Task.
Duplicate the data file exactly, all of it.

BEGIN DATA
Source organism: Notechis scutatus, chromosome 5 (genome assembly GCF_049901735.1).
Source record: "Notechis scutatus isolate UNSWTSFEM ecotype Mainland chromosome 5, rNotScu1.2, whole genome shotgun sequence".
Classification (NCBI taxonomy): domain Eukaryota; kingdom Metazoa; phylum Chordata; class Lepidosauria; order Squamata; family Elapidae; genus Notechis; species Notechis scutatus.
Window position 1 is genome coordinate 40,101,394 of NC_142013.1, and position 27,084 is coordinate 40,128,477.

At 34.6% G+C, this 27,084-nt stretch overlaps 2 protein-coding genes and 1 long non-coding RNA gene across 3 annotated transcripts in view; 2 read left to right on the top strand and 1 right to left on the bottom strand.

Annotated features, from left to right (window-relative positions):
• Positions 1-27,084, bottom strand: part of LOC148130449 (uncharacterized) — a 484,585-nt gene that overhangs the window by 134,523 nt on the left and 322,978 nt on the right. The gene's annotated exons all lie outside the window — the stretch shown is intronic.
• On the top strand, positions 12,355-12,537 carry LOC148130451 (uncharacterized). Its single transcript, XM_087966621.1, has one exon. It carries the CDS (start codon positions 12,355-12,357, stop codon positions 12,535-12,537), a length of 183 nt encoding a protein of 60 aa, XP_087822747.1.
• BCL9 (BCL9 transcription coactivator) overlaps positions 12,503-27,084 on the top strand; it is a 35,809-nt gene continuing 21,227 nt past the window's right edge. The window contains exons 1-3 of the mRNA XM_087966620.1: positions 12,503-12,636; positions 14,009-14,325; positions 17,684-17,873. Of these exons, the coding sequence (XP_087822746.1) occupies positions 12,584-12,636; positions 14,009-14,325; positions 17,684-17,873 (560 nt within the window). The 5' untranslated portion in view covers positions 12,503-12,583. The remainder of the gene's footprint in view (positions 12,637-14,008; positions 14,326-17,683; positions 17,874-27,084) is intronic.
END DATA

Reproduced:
Source organism: Notechis scutatus, chromosome 5 (genome assembly GCF_049901735.1).
Source record: "Notechis scutatus isolate UNSWTSFEM ecotype Mainland chromosome 5, rNotScu1.2, whole genome shotgun sequence".
Classification (NCBI taxonomy): domain Eukaryota; kingdom Metazoa; phylum Chordata; class Lepidosauria; order Squamata; family Elapidae; genus Notechis; species Notechis scutatus.
Window position 1 is genome coordinate 40,101,394 of NC_142013.1, and position 27,084 is coordinate 40,128,477.

At 34.6% G+C, this 27,084-nt stretch overlaps 2 protein-coding genes and 1 long non-coding RNA gene across 3 annotated transcripts in view; 2 read left to right on the top strand and 1 right to left on the bottom strand.

Annotated features, from left to right (window-relative positions):
• Positions 1-27,084, bottom strand: part of LOC148130449 (uncharacterized) — a 484,585-nt gene that overhangs the window by 134,523 nt on the left and 322,978 nt on the right. The gene's annotated exons all lie outside the window — the stretch shown is intronic.
• On the top strand, positions 12,355-12,537 carry LOC148130451 (uncharacterized). Its single transcript, XM_087966621.1, has one exon. It carries the CDS (start codon positions 12,355-12,357, stop codon positions 12,535-12,537), a length of 183 nt encoding a protein of 60 aa, XP_087822747.1.
• BCL9 (BCL9 transcription coactivator) overlaps positions 12,503-27,084 on the top strand; it is a 35,809-nt gene continuing 21,227 nt past the window's right edge. The window contains exons 1-3 of the mRNA XM_087966620.1: positions 12,503-12,636; positions 14,009-14,325; positions 17,684-17,873. Of these exons, the coding sequence (XP_087822746.1) occupies positions 12,584-12,636; positions 14,009-14,325; positions 17,684-17,873 (560 nt within the window). The 5' untranslated portion in view covers positions 12,503-12,583. The remainder of the gene's footprint in view (positions 12,637-14,008; positions 14,326-17,683; positions 17,874-27,084) is intronic.